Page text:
NLACM leads to changing times at Bio Architecture Lab

May 17, 2013 |

We noted earlier this week the changes at Bio Architecture Lab, including a change in CEO and strategy.

The story attracted a report in Bloomberg, citing that “Bio Architecture Lab has given up on the technology [and] is seeking to sell Chilean operations including a 20-hectare (49-acre) seaweed farm in a bay near the island of Chiloe and a team of 20 employees.”

Bio Architecture Lab announced last week that it is shifting business strategy to add Contract Research Organization services. BAL has bio-engineered its key microbe to digest all resident carbohydrates in brown seaweed and produce economically efficient renewable fuels.

However, the company will soldier on in developing products and projects — though apparently, not in Chile. “We will continue to focus our product strategy on the scale-up of renewable products from seaweed biomass and other carbohydrate sources,” said Ric Lucien, BAL CEO. “Now we’re offering our services to a wide range of industries to further expand the impact and reach of our technical staff.”

NLACM revisited

The Digest would point out that what BAL fell afoul of is NACLM. That’s what Aemetis CEO Eric McAfee once described to the Digest as the immutable “Natural Law of Alternative Commodity Markets”.

At the time, we first wrote about NLACM (here in “The Solyndra Effect”) we noted, “NLACM is hard to pronounce, and in fact sounds like a dog trying to get peanut butter off the roof of its mouth. But it is important to understand. NLACM states that “the value of any intermediate products produced in any process must be significantly exceeded by the value of the end product, or the end product will not be produced.”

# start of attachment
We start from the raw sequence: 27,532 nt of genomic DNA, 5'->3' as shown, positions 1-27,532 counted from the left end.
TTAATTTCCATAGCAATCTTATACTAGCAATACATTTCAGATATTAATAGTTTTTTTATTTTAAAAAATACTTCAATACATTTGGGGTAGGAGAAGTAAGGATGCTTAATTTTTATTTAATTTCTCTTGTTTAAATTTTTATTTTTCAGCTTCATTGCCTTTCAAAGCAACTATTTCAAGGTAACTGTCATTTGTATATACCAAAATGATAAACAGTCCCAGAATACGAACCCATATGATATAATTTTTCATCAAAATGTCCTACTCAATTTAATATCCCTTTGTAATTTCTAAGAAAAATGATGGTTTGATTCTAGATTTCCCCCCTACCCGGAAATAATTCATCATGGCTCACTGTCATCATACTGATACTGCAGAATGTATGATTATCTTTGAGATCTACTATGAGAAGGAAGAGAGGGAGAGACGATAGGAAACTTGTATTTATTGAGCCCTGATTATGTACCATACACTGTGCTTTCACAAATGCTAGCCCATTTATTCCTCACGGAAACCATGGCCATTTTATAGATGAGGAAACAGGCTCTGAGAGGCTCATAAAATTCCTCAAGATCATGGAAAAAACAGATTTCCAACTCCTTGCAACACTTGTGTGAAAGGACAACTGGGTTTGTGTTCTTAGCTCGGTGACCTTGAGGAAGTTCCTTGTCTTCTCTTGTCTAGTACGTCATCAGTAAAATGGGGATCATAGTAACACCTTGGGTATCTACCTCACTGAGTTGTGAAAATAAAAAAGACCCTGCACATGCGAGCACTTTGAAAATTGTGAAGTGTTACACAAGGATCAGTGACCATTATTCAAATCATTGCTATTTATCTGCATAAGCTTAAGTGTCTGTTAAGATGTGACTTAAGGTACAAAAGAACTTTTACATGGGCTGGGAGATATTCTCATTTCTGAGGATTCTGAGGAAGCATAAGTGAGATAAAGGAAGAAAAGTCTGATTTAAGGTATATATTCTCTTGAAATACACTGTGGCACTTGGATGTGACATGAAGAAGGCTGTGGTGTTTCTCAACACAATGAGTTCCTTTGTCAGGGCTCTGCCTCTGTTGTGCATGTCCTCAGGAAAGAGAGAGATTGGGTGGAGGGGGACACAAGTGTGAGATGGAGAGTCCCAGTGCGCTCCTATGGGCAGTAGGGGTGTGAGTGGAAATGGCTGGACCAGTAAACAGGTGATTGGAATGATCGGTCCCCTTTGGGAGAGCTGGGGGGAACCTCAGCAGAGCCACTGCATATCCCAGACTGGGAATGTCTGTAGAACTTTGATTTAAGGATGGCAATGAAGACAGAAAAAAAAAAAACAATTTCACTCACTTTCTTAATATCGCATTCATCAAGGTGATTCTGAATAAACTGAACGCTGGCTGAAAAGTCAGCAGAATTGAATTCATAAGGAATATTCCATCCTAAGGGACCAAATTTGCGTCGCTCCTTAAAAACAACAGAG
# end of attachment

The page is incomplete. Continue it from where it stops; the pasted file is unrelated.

McAfee used Solyndra as an example.

1. Produce valuable, capital intensive thin film solar panel material that captures 100% of the available light on a flat surface and converts the light energy to electricity.

2. Roll the thin film material into a circle using an expensive process, thereby reducing the capture of direct light by 50% and capturing indirect light only from white rooftops.  White industrial rooftops comprise 3% of the market, thereby eliminating 97% of the available target market.

3.  Repeat at high production volume to achieve “economies of scale” to compete with thin film and silicon crystal flat panels.

4.  Shut down the company and wonder why it didn’t work as well in real life as it did on spreadsheets.

The fallacy? “The production of thin film solar panels,” McAfee says, “is actually the highest value activity in the process, after which every process step reduced economic value and eliminated available markets.”


In the case of BAL, the highest value activity in the process was raising seaweed, worth $1.30 per kilo, not finishing into $0.75 per kilo ethanol. As with Solyndra, every process step reduced economic value and eliminated available markets.

That’s what happened to Bio Architecture Lab’s seaweed-to-ethanol effort.


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Category: Fuels

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